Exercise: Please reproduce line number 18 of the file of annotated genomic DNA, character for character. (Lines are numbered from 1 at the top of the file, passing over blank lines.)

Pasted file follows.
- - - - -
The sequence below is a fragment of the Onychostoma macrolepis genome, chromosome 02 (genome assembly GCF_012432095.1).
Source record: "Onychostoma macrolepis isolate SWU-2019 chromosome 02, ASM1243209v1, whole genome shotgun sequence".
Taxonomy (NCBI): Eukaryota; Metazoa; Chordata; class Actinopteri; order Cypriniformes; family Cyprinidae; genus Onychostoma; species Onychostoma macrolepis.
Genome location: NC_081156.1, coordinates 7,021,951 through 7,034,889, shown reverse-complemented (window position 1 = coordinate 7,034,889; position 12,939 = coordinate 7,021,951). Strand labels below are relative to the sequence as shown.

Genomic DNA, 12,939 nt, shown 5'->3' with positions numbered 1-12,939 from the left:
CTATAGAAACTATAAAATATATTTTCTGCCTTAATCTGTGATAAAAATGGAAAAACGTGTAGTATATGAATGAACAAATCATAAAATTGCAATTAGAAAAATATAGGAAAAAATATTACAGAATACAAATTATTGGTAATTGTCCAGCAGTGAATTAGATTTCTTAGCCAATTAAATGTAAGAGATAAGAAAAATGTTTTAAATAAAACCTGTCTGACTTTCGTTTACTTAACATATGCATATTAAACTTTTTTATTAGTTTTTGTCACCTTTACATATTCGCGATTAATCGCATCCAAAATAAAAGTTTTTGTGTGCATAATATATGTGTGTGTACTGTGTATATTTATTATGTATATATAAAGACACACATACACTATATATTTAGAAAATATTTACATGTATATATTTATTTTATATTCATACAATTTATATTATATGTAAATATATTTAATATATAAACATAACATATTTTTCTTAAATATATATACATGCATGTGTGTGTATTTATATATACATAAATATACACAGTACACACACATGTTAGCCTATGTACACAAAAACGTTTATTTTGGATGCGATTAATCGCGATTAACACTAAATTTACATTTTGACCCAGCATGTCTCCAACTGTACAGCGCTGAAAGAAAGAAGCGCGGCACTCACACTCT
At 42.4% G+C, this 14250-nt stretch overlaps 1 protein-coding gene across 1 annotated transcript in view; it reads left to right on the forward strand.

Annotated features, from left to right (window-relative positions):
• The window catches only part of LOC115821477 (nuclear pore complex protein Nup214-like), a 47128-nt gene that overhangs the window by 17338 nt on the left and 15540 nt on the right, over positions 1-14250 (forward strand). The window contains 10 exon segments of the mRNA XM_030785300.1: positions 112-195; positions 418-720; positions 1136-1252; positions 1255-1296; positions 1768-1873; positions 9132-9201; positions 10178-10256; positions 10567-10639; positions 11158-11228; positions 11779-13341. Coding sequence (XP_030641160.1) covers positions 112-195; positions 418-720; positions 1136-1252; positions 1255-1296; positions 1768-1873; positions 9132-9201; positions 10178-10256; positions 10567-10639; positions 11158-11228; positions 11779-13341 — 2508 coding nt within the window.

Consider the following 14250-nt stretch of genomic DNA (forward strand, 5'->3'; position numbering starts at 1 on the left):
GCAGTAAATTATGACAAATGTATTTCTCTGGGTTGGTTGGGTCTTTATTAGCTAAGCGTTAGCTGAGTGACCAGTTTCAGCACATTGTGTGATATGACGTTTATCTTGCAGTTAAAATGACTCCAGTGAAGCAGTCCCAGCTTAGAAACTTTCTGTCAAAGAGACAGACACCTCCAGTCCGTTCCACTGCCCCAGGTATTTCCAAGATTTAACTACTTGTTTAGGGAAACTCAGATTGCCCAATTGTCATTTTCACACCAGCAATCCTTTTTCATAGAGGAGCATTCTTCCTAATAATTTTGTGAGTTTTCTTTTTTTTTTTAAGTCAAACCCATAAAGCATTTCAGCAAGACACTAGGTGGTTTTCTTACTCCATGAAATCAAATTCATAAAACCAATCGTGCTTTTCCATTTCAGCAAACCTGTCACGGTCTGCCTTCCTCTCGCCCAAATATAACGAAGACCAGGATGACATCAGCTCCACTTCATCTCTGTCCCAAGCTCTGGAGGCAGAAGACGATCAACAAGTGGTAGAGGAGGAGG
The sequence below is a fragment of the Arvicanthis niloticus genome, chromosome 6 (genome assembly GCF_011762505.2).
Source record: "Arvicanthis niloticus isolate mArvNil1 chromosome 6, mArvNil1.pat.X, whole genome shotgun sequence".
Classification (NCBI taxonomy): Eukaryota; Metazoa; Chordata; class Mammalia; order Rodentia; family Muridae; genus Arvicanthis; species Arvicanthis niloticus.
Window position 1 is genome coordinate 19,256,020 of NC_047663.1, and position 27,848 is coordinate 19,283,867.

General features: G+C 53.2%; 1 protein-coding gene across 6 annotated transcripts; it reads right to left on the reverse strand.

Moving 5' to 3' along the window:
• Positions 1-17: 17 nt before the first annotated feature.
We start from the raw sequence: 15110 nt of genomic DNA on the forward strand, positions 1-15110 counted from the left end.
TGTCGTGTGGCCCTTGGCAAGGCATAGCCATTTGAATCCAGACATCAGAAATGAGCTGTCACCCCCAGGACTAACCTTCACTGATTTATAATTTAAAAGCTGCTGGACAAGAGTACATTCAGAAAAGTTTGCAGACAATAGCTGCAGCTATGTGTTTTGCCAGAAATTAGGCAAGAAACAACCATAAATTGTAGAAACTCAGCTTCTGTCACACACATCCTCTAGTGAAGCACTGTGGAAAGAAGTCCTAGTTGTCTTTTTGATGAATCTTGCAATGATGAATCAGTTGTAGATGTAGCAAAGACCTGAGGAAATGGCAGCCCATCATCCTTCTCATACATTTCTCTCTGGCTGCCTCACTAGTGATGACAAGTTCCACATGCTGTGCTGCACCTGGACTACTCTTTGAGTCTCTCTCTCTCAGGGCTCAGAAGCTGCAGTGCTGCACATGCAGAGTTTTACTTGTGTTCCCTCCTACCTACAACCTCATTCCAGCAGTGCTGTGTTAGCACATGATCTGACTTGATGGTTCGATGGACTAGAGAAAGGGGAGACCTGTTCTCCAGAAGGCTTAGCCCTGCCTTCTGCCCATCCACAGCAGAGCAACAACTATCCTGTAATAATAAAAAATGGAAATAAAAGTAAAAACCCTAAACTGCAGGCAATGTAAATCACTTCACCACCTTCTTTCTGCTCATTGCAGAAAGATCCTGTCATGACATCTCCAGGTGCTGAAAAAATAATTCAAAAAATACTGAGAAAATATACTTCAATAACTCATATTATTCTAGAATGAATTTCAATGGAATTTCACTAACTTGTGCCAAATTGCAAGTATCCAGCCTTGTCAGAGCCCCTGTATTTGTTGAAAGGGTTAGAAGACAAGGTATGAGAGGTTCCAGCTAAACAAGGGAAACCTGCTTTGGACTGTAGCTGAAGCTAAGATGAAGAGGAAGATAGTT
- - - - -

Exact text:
• Positions 1-17: 17 nt before the first annotated feature.